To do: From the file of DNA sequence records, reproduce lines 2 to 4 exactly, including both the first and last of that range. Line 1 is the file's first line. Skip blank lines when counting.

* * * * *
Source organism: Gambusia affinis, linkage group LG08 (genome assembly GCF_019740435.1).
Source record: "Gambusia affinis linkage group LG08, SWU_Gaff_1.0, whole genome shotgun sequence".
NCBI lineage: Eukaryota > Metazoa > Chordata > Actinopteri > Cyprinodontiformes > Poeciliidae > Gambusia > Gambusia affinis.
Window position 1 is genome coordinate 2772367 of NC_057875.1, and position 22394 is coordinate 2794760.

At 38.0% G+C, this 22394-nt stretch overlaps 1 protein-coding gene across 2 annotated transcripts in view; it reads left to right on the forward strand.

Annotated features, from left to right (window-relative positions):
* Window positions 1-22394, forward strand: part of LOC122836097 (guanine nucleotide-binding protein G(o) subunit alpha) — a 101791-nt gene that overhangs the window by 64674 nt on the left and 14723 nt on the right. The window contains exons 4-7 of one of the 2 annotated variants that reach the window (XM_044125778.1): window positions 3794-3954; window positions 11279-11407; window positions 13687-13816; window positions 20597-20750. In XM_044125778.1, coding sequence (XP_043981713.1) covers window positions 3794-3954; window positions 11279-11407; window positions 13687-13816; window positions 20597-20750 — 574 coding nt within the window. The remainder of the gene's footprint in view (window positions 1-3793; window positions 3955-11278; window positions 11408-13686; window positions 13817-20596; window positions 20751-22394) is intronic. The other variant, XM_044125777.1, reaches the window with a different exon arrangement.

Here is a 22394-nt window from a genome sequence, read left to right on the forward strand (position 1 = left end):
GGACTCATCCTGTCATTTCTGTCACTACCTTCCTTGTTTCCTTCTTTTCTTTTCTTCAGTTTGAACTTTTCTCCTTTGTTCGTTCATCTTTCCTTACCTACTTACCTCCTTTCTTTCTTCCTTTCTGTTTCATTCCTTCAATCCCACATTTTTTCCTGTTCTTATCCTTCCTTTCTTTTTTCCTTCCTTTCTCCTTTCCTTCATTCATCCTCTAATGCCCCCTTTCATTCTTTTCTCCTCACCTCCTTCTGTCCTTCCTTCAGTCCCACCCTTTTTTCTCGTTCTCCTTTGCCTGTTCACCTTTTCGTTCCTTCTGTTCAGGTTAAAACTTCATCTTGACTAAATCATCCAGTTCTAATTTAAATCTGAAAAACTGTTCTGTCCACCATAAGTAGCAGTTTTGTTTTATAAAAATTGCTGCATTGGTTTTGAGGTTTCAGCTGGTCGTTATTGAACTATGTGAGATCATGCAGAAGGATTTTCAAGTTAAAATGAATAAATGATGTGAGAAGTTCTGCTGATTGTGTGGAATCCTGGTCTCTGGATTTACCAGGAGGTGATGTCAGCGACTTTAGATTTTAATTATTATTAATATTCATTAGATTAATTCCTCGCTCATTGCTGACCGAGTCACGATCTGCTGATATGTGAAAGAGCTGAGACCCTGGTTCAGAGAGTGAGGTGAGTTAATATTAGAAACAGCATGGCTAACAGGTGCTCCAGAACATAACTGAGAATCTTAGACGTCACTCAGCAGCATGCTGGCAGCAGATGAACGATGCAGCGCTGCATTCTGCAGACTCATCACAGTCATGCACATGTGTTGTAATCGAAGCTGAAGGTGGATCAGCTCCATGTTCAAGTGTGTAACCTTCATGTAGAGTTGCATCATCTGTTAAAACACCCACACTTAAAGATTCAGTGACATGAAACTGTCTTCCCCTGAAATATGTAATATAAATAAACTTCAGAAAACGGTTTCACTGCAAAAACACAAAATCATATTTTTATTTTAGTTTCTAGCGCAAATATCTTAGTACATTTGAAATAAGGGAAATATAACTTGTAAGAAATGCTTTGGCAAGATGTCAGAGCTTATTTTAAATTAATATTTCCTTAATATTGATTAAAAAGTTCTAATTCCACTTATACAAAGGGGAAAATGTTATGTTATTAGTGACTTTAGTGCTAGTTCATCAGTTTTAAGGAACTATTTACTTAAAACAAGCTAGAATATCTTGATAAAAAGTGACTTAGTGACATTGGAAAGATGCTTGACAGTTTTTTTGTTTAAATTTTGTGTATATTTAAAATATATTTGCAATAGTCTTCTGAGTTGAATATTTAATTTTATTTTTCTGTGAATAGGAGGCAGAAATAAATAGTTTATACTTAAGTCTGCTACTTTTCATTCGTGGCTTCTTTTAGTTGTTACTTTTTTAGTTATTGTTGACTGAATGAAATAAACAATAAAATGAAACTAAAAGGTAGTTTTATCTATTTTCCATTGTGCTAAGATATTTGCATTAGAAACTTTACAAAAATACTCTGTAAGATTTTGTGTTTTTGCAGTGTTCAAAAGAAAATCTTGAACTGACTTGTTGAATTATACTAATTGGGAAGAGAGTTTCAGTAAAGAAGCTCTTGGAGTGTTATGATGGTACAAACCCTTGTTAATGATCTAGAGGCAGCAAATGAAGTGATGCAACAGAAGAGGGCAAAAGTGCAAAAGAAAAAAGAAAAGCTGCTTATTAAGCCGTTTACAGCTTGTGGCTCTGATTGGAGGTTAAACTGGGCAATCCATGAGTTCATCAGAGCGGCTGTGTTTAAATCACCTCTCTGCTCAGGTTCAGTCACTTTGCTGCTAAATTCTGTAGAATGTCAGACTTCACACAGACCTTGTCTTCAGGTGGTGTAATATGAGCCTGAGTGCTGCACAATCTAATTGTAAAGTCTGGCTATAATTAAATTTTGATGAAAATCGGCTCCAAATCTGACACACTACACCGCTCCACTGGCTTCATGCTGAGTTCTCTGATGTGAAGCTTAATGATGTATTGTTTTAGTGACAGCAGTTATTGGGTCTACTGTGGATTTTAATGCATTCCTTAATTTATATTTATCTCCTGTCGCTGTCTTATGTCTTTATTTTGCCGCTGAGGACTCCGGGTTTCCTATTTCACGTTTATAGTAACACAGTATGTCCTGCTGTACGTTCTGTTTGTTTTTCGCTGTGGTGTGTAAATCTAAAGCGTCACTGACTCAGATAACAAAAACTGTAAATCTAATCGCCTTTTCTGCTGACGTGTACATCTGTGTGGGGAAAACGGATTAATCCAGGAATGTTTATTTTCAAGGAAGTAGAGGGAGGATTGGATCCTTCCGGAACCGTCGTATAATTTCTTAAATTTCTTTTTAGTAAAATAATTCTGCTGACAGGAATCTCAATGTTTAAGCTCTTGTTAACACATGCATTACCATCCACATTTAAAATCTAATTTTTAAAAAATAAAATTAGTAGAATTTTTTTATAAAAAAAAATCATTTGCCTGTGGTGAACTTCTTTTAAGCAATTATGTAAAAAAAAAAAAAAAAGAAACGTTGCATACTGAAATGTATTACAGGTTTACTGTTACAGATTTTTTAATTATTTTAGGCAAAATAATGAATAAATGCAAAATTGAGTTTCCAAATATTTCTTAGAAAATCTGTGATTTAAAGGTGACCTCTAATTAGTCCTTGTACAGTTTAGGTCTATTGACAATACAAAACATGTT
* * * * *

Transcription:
Source record: "Gambusia affinis linkage group LG08, SWU_Gaff_1.0, whole genome shotgun sequence".
NCBI lineage: Eukaryota > Metazoa > Chordata > Actinopteri > Cyprinodontiformes > Poeciliidae > Gambusia > Gambusia affinis.
Window position 1 is genome coordinate 2772367 of NC_057875.1, and position 22394 is coordinate 2794760.